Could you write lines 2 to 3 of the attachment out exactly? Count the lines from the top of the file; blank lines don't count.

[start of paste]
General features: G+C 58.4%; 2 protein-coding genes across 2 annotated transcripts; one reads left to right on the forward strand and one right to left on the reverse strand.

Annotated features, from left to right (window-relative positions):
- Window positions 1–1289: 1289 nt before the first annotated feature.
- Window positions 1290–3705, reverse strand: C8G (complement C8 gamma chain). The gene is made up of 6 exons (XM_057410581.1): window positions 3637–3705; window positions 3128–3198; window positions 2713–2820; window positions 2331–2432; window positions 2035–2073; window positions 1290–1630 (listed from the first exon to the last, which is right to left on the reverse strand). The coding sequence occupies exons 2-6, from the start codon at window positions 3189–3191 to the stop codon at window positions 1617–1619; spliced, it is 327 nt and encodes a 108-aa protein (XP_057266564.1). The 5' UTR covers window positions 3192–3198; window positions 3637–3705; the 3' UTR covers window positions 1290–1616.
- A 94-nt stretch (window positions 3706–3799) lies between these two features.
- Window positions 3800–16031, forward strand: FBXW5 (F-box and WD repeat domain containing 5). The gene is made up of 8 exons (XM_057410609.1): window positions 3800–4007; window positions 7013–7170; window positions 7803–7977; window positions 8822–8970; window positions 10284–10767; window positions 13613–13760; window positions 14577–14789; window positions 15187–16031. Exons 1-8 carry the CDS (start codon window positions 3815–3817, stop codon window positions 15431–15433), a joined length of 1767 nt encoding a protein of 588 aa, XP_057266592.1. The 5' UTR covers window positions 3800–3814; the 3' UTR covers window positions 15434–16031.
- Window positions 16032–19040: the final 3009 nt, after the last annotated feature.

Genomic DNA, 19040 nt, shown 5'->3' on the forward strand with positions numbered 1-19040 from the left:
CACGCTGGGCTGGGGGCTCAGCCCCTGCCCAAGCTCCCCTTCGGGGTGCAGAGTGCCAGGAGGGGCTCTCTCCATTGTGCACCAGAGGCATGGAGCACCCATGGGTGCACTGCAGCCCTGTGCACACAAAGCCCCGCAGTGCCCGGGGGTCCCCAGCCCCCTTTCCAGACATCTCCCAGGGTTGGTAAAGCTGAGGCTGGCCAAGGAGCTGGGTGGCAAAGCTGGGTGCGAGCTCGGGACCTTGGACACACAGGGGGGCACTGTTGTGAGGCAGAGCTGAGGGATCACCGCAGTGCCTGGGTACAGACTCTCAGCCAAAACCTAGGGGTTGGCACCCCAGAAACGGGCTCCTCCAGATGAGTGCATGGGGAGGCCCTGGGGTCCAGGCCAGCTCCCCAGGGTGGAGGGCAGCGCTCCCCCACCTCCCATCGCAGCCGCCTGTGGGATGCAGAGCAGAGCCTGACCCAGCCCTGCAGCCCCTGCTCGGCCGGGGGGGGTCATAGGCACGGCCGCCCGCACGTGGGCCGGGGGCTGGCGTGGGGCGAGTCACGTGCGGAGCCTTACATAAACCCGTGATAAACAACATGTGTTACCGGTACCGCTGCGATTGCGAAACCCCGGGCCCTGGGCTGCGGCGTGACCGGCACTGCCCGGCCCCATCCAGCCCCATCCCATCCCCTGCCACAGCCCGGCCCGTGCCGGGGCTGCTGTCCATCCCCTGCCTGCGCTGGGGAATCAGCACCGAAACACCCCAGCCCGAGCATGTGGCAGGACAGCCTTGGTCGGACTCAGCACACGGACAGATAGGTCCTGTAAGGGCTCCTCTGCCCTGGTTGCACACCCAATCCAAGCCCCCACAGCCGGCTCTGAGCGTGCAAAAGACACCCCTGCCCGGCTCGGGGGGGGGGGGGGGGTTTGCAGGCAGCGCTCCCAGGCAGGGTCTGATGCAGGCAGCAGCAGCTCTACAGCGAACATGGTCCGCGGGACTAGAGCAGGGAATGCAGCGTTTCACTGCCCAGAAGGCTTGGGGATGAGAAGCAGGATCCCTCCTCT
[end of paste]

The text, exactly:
Annotated features, from left to right (window-relative positions):
- Window positions 1–1289: 1289 nt before the first annotated feature.